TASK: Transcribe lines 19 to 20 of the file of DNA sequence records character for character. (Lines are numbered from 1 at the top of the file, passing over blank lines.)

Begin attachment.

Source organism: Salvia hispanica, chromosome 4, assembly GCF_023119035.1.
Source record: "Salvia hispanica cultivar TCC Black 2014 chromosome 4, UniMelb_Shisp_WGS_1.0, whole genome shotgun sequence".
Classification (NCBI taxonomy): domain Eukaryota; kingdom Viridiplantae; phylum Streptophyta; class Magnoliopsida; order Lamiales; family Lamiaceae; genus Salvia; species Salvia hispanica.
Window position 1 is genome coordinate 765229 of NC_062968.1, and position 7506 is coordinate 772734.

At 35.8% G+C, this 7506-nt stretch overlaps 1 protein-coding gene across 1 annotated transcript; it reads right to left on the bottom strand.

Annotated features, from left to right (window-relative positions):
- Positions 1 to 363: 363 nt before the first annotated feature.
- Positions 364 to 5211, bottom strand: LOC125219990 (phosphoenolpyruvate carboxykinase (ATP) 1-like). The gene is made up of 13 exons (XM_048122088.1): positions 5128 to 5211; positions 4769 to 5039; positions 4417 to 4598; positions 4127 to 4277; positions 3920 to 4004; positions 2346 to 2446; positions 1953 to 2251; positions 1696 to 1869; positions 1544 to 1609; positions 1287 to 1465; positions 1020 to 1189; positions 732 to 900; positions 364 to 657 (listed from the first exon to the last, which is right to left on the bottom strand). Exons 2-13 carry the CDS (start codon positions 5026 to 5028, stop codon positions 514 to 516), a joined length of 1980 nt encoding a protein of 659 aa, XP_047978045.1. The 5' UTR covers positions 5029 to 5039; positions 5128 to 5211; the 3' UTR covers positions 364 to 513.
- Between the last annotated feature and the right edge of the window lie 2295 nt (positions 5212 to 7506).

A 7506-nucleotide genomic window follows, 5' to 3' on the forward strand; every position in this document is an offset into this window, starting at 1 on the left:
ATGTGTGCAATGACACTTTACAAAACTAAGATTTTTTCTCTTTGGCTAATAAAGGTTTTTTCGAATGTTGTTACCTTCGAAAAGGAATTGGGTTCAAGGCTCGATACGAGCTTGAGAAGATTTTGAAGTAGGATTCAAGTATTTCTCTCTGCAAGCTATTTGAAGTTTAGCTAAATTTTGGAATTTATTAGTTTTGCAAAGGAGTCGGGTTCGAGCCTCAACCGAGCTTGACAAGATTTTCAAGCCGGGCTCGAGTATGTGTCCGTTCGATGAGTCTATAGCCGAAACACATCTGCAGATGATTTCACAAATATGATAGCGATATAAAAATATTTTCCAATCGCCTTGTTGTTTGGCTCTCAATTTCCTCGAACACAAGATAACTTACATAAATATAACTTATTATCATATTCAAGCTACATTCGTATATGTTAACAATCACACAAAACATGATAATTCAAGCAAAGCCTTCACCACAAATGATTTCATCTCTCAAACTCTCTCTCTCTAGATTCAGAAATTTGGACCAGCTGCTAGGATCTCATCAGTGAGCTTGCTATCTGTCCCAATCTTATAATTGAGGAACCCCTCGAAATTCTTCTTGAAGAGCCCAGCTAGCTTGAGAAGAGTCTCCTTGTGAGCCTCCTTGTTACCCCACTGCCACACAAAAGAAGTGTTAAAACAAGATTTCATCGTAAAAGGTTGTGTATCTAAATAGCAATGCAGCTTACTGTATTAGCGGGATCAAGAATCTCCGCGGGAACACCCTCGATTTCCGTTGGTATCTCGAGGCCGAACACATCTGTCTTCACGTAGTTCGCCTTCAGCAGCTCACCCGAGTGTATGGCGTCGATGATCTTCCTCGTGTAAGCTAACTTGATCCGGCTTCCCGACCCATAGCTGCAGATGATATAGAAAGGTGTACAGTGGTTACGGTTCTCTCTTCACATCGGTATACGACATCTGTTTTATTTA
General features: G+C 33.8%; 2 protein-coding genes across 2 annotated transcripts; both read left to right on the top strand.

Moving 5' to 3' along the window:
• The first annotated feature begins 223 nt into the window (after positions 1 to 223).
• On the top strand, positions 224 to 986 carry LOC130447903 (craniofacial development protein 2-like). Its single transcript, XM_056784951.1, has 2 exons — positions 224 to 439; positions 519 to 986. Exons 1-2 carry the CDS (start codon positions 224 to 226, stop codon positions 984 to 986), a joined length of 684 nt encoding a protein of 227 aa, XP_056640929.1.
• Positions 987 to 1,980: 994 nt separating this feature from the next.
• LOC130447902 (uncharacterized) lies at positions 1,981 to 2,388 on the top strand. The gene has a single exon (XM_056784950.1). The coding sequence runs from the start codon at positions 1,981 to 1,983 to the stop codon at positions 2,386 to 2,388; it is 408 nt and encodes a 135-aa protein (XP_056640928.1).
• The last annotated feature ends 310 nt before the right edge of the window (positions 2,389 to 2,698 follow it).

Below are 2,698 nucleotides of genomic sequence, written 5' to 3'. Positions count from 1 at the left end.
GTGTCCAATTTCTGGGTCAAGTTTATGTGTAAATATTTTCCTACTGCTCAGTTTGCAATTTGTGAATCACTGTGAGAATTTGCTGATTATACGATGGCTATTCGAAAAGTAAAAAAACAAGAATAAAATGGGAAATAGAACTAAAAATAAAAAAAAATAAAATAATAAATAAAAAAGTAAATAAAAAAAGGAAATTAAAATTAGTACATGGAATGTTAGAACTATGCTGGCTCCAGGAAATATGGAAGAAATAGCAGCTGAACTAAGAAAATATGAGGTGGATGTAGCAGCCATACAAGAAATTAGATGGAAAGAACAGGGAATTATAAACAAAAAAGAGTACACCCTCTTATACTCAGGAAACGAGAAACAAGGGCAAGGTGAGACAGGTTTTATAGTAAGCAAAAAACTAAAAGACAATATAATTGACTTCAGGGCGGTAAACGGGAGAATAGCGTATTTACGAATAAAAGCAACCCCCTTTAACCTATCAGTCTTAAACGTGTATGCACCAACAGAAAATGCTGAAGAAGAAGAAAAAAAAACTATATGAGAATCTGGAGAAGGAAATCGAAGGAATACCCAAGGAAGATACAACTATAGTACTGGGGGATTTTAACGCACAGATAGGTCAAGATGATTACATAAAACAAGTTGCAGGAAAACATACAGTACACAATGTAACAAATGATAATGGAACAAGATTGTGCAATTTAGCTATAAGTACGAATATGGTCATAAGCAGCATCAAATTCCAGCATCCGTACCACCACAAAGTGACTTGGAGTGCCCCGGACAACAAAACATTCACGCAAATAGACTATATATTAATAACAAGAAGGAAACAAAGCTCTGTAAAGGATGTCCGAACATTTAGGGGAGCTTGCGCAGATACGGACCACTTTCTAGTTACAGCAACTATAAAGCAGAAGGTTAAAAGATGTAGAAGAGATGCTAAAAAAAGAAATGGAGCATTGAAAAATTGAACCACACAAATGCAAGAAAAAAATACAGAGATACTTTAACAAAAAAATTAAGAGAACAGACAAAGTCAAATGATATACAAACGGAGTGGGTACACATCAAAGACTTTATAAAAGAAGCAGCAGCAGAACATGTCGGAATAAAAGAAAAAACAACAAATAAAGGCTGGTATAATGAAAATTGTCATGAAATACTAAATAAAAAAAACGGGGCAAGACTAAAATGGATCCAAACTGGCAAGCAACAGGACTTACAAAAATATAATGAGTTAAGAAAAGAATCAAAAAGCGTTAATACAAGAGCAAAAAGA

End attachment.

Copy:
Below are 2,698 nucleotides of genomic sequence, written 5' to 3'. Positions count from 1 at the left end.
GTGTCCAATTTCTGGGTCAAGTTTATGTGTAAATATTTTCCTACTGCTCAGTTTGCAATTTGTGAATCACTGTGAGAATTTGCTGATTATACGATGGCTATTCGAAAAGTAAAAAAACAAGAATAAAATGGGAAATAGAACTAAAAATAAAAAAAAATAAAATAATAAATAAAAAAGTAAATAAAAAAAGGAAATTAAAATTAGTACATGGAATGTTAGAACTATGCTGGCTCCAGGAAATATGGAAGAAATAGCAGCTGAACTAAGAAAATATGAGGTGGATGTAGCAGCCATACAAGAAATTAGATGGAAAGAACAGGGAATTATAAACAAAAAAGAGTACACCCTCTTATACTCAGGAAACGAGAAACAAGGGCAAGGTGAGACAGGTTTTATAGTAAGCAAAAAACTAAAAGACAATATAATTGACTTCAGGGCGGTAAACGGGAGAATAGCGTATTTACGAATAAAAGCAACCCCCTTTAACCTATCAGTCTTAAACGTGTATGCACCAACAGAAAATGCTGAAGAAGAAGAAAAAAAAACTATATGAGAATCTGGAGAAGGAAATCGAAGGAATACCCAAGGAAGATACAACTATAGTACTGGGGGATTTTAACGCACAGATAGGTCAAGATGATTACATAAAACAAGTTGCAGGAAAACATACAGTACACAATGTAACAAATGATAATGGAACAAGATTGTGCAATTTAGCTATAAGTACGAATATGGTCATAAGCAGCATCAAATTCCAGCATCCGTACCACCACAAAGTGACTTGGAGTGCCCCGGACAACAAAACATTCACGCAAATAGACTATATATTAATAACAAGAAGGAAACAAAGCTCTGTAAAGGATGTCCGAACATTTAGGGGAGCTTGCGCAGATACGGACCACTTTCTAGTTACAGCAACTATAAAGCAGAAGGTTAAAAGATGTAGAAGAGATGCTAAAAAAAGAAATGGAGCATTGAAAAATTGAACCACACAAATGCAAGAAAAAAATACAGAGATACTTTAACAAAAAAATTAAGAGAACAGACAAAGTCAAATGATATACAAACGGAGTGGGTACACATCAAAGACTTTATAAAAGAAGCAGCAGCAGAACATGTCGGAATAAAAGAAAAAACAACAAATAAAGGCTGGTATAATGAAAATTGTCATGAAATACTAAATAAAAAAAACGGGGCAAGACTAAAATGGATCCAAACTGGCAAGCAACAGGACTTACAAAAATATAATGAGTTAAGAAAAGAATCAAAAAGCGTTAATACAAGAGCAAAAAGA